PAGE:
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Our Football Scout 365 College Football Coach of The Year: Michigan's Jim Harbaugh

The changes made to the Michigan Football coaching staff this past offseason following a 2-4 season marred by the pandemic felt like desperation. For Jim Harbaugh to remain the Head Coach of the Michigan Football team beyond 2021, he faced a mountain of circumstances that, quite frankly, no coach to my recollection in football has overcome at the level Jim Harbaugh has in 2021. He took a 50% pay cut, a lower buy-out, and then made several staff changes that, in most cases, would take a year or two to develop.

A disastrous 2020 Season

In 2020, Harbaughs 6th year as the Michigan head coach, the defense ranked at the bottom of the Big Ten Conference in total defense while giving up 34 points per game. They complemented a bad defense with a middling mediocre offense. The team felt flat in 5 of its six games and often not on the same page. The Wolverines would finish the 2020 season 2-4 with zero wins at home. One positive in an otherwise negative year, they would avoid Ohio State because of the pandemic, a game scheduled on the road in Columbus against an Ohio State offense poised to smack Michigan around the field once again.

Harbaugh Considered a Lame Duck In 2021?

Heading into the 2021 calendar year, Jim Harbaugh had to agree to accept a lame-duck contract extension that cut his pay in half while lowering his buy-out significantly, which labeled him among fans and media to be a lame duck. It also meant that Michigan AD Warde Manuel and the Michigan Board of Regents had prepared to move on if 2021 were to go downhill in a similar way to that of 2020.

Swallowed By Expectations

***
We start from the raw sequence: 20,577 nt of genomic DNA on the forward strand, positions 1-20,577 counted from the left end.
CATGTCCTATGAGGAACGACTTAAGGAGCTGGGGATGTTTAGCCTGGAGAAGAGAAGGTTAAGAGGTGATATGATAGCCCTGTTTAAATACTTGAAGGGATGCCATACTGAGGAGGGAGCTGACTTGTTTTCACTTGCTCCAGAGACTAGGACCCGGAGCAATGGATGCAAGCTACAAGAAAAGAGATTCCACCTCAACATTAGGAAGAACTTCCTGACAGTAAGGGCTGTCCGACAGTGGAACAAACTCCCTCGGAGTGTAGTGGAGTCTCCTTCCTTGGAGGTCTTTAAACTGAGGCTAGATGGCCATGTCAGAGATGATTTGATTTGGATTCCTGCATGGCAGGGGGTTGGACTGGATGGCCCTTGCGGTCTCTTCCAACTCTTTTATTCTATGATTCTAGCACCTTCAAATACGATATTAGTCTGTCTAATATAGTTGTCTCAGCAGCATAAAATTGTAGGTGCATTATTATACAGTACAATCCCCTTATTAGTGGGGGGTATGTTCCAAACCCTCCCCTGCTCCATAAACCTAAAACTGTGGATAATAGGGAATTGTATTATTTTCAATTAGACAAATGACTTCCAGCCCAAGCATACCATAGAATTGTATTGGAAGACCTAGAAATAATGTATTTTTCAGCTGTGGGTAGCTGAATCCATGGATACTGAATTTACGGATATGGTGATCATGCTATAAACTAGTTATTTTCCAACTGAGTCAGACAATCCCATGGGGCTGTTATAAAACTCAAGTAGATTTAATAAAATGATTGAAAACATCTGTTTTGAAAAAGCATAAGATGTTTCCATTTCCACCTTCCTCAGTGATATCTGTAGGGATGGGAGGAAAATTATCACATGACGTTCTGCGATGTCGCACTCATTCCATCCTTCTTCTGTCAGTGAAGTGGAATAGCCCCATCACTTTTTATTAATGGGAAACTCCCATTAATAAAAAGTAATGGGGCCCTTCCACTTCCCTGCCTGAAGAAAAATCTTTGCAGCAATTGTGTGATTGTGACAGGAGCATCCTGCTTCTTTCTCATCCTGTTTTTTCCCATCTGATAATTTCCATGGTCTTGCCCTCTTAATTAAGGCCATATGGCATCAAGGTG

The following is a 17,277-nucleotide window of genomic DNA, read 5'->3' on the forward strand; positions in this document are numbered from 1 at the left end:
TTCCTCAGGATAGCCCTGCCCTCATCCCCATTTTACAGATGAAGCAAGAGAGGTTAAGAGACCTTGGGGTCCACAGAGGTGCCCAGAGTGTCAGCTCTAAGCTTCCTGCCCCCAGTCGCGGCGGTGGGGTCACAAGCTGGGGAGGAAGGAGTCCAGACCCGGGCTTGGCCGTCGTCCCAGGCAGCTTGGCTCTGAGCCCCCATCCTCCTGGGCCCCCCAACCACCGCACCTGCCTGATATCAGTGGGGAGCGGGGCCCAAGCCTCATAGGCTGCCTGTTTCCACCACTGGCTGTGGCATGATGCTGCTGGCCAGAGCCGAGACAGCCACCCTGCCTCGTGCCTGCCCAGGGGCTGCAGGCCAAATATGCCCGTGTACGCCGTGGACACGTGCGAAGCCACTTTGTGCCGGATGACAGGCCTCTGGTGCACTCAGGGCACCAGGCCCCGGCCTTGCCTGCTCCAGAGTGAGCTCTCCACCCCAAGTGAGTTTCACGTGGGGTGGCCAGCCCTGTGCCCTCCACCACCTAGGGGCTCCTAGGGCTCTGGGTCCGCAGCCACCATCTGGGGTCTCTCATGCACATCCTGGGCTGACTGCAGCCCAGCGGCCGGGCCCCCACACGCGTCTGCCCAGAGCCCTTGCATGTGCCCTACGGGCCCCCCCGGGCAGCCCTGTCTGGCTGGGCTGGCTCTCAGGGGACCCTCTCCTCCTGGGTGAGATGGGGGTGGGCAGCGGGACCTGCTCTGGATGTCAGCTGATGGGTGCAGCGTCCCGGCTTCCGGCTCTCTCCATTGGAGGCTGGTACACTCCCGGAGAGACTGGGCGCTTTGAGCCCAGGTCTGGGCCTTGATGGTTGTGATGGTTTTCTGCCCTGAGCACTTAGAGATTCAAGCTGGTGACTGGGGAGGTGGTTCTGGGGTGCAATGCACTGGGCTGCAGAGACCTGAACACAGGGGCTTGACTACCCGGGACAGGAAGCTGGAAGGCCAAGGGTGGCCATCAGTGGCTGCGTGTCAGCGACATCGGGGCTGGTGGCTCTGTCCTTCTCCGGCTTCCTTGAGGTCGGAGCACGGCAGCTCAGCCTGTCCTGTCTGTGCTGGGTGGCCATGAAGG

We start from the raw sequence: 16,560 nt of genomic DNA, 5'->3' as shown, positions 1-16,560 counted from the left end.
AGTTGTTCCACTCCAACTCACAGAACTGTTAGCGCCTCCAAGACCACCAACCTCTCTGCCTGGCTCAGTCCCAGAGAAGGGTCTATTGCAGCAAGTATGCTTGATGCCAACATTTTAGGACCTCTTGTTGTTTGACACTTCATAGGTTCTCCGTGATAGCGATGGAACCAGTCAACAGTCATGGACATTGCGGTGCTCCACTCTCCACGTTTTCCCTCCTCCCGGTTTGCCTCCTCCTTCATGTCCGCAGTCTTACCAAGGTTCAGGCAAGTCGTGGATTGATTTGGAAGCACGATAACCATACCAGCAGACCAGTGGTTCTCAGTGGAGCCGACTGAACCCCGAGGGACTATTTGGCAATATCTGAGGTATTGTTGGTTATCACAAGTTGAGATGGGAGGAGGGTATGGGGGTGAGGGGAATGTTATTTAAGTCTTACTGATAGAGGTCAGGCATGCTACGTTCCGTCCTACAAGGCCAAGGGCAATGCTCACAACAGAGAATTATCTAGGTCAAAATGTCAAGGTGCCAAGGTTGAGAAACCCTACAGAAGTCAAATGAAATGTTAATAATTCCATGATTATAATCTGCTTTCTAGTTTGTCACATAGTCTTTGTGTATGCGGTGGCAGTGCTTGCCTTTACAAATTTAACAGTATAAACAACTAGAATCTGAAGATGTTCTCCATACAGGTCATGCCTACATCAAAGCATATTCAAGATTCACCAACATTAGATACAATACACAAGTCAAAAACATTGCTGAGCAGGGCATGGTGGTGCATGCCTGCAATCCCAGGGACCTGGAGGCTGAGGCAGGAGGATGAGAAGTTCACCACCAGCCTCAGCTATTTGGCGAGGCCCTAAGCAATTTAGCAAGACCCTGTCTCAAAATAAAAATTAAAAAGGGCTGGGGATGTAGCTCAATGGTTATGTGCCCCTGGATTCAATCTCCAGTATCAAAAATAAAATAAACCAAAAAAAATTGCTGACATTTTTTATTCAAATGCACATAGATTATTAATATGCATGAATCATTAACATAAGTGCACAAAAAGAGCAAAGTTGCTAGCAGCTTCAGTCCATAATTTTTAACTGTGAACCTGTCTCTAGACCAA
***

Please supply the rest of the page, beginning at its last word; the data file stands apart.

The expectations for Jim Harbaugh when he arrived in Ann Arbor in 2015 were high. Michigan fans, the media, and everyone expected him to compete immediately, beat Ohio State, win Big Ten championships, and get Michigan to the College Football Playoff. Instead, Harbaugh started 0-5 vs. Ohio State and has since lost his last two games to in-state rival Michigan State, where Jim is now just 3-4 vs. the Spartans. Michigan had not been to the Big Ten title game in Harbaughs first six seasons, and the reality for Michigan Football is that unless they beat Ohio State, they may never realize the goal of winning a Big Ten title.

Cultural Changes Combined With Staff Changes Infuse Confidence

Before the 2021 season, Jim Harbaugh knew changes were needed. Not just staff changes, but cultural changes. He started by firing his offensive line coach Ed Warriner (who had done an okay job) and Defensive Coordinator Don Brown. He hired Sherone Moore, a coach who had never coached offensive line before, to be the new OL coach. Many pundits would criticize the Sherone Moore move, but Moore is arguably the second-best coaching decision of Harbaugh's tenure at Michigan. The best decision would be his hiring of 34-year-old Mike Macdonald, a linebacker coach for Jim's Brother John in Baltimore. John Harbaugh highly recommended Macdonald to replace Don Brown. The hire would prove to be the best hire of the Harbaugh era.

Michigan made several other staff moves; they hired a new defensive backs coach (Steve Clinkscale), another brilliant move, they finally snagged Mike Hart away from the Indiana Hoosiers to coach the running backs. Jim moved his son Jay from running back coach to coach the special teams, which his unit in 2021 is arguably the best in college football, or at a minimum top two or three.

Staff and Culture Changes At The Administrative Level